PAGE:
For me, this was a turning point. I was mad in an unfamiliar way. I didn’t know where to turn. I wanted to vent to my best friend a few rows away, but I didn’t dare. So I took out some paper and started writing my anger to no one in particular.

I cursed. I broke my lines up like poetry for emphasis. It was exhilarating. I liked writing my feelings so much, I wrote for the rest of the period. I filled several pages, letting out whatever was on my mind.

That night, I wrote some more. Over the next few weeks, I filled a small stack of paper and then transitioned to a journal. It was like making a new friend.

As I recounted this story to my students, they responded with shock and knowing nods. They know the frustration of injustice, and also the triumph of self-expression.

From that day on, I explained, I wrote almost daily. Writing was a place I could always go and be unapologetically myself.

Journaling as Foundational

Then I had an idea: “Hey,” I said to my students. “Do you want to see my old journals?” Of course they did.

I went to the closet and pulled out the canvas bag. Students ooohed and ahhhed at the sight of so many different journals, and the hundreds of pages in my handwriting. I randomly opened a few and read out the dates—1993, 1996, 2000. “You filled all of those?!” someone asked. “Over years, yes,” I said.

“Didn’t you write a book, too?” one student asked. I went to my shelf and got my published book.

This led to another realization. “You know what?” I said, thinking aloud. “I was able to write this book, because I had so much practice writing for fun.”

It seems obvious now, but I somehow never noticed that my extensive practice writing for myself laid a foundation for my academic and professional writing later. The inspiration and structures in Tedrow’s book were the springboard I needed to begin to make that connection for my students.

Finally, it was time. “This year,” I told my students, “you’re going to write. Five days a week. In your own daybook. Whatever you want.” To my great surprise, students clapped and cheered! They saw the power in it, and they were ready.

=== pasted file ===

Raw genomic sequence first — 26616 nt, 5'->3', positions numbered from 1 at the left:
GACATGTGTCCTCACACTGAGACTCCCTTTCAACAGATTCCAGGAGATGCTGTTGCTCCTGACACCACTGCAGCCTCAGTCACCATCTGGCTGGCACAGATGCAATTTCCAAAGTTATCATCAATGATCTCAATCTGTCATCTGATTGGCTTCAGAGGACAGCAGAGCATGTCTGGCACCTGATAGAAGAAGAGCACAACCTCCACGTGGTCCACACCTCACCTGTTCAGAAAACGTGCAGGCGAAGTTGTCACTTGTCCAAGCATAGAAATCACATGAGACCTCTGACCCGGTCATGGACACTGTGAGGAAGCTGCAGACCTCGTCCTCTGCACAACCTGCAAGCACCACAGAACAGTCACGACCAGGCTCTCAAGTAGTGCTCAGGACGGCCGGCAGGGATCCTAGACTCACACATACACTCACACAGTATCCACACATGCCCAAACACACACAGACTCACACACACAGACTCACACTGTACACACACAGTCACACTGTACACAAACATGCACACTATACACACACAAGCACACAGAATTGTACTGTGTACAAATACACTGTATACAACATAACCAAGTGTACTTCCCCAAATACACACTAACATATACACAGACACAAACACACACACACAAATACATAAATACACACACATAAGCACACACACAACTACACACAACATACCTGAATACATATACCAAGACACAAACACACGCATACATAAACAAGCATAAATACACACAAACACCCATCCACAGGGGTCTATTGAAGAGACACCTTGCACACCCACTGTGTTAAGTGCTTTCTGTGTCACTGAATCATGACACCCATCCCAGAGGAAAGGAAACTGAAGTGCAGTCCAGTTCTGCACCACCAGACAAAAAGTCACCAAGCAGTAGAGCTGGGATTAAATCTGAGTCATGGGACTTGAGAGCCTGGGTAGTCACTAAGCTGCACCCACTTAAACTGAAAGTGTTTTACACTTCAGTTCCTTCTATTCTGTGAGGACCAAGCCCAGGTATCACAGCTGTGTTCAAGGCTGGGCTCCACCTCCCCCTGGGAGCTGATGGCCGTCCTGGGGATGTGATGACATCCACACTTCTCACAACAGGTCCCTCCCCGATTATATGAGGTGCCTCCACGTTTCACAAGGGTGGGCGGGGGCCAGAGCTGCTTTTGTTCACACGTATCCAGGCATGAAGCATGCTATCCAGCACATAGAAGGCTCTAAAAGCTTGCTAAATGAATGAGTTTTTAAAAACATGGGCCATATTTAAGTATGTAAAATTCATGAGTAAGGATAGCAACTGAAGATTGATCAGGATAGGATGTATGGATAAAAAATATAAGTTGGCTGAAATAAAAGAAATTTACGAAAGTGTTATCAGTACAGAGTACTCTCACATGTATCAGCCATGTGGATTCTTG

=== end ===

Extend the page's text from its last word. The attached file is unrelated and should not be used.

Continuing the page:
Now that we’ve been working with the daybooks for a few months, I can see that they’ve provided many students with a place to voice their thoughts, away from an audience, especially social media. I’ve assigned students at least half a page most days. Some write more. One student is writing a novel.

Since I grade the daybooks only for completion, students get to choose what they want me to do with their writing when they turn them in. They put directions for me on a sticky note: “Read and comment,” “Just count,” “Read this entry only,” or “Please correct mechanics on this entry.” Students choose their level of privacy and attention.

I’m still experimenting, but I’ve felt my students’ excitement, and I’ve learned so much about their lives and their ideas from the writing they’ve shared. Students seem more comfortable writing in general. In fact, the most frequent comment I hear is that daybook writing is relaxing. With all the pressure on adolescents today from all directions, that’s a major win already.

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Clarification: A previous version of this piece did not distinguish the differences between how Ariel Sacks is implementing daybooks and the recommendations in Mary Tedrow’s book. Sacks’ students do not use the daybooks for class notes.